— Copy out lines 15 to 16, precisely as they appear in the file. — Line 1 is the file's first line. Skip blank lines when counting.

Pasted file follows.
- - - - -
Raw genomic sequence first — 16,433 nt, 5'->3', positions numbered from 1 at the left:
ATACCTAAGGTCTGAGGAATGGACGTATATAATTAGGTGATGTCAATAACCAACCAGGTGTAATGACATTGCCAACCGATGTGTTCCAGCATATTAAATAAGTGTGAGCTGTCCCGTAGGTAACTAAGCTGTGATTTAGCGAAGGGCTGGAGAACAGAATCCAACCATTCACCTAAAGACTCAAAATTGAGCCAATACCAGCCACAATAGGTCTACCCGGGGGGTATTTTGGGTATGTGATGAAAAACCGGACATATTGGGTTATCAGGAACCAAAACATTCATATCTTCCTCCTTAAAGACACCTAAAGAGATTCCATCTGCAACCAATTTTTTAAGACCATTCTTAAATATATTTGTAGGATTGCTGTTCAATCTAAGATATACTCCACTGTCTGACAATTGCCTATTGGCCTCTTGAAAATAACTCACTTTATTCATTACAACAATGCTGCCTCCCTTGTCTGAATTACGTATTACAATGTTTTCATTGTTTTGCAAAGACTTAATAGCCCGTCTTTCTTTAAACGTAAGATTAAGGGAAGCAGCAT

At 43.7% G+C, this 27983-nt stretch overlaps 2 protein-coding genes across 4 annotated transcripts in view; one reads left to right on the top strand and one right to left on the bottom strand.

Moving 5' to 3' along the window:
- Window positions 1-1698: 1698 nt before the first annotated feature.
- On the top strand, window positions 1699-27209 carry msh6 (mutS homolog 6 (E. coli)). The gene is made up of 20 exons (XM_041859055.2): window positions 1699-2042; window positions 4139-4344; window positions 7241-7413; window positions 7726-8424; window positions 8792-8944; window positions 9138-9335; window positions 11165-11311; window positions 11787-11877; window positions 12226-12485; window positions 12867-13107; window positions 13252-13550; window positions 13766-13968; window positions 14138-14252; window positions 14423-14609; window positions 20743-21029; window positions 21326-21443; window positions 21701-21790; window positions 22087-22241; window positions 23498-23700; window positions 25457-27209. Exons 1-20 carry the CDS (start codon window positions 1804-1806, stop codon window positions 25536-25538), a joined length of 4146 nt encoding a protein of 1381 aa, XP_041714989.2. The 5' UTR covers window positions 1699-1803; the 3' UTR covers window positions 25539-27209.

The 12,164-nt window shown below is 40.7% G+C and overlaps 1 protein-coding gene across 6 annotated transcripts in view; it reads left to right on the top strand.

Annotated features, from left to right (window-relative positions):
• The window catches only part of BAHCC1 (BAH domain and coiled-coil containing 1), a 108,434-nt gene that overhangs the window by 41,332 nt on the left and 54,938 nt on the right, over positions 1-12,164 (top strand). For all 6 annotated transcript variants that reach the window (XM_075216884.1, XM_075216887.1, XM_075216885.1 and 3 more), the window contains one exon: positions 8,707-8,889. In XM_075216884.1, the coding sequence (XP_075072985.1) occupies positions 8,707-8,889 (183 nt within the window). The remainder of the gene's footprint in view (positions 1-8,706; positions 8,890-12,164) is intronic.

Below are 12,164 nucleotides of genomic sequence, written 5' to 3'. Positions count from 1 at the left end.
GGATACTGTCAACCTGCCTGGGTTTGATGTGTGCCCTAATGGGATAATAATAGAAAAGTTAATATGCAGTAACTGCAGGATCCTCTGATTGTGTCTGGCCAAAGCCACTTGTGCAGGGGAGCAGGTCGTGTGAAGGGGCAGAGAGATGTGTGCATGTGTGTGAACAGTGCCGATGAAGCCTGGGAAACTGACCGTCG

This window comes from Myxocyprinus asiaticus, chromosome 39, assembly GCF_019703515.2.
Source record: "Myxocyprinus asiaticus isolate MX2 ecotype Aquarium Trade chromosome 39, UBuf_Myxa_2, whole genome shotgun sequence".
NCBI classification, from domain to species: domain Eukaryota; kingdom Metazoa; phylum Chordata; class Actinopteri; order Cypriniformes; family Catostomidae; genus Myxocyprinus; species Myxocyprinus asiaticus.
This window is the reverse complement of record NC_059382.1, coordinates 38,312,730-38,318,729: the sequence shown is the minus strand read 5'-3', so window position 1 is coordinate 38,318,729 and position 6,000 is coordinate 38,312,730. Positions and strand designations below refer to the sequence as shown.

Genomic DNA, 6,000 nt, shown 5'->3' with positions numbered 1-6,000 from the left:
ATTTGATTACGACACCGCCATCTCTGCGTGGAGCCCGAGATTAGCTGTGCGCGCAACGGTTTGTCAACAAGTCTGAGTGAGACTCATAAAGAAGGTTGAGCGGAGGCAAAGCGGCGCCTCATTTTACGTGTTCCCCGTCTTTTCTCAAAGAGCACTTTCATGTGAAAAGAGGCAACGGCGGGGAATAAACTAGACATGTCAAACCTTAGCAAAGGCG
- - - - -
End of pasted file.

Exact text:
This window is the reverse complement of record NC_059382.1, coordinates 38,312,730-38,318,729: the sequence shown is the minus strand read 5'-3', so window position 1 is coordinate 38,318,729 and position 6,000 is coordinate 38,312,730. Positions and strand designations below refer to the sequence as shown.

Genomic DNA, 6,000 nt, shown 5'->3' with positions numbered 1-6,000 from the left: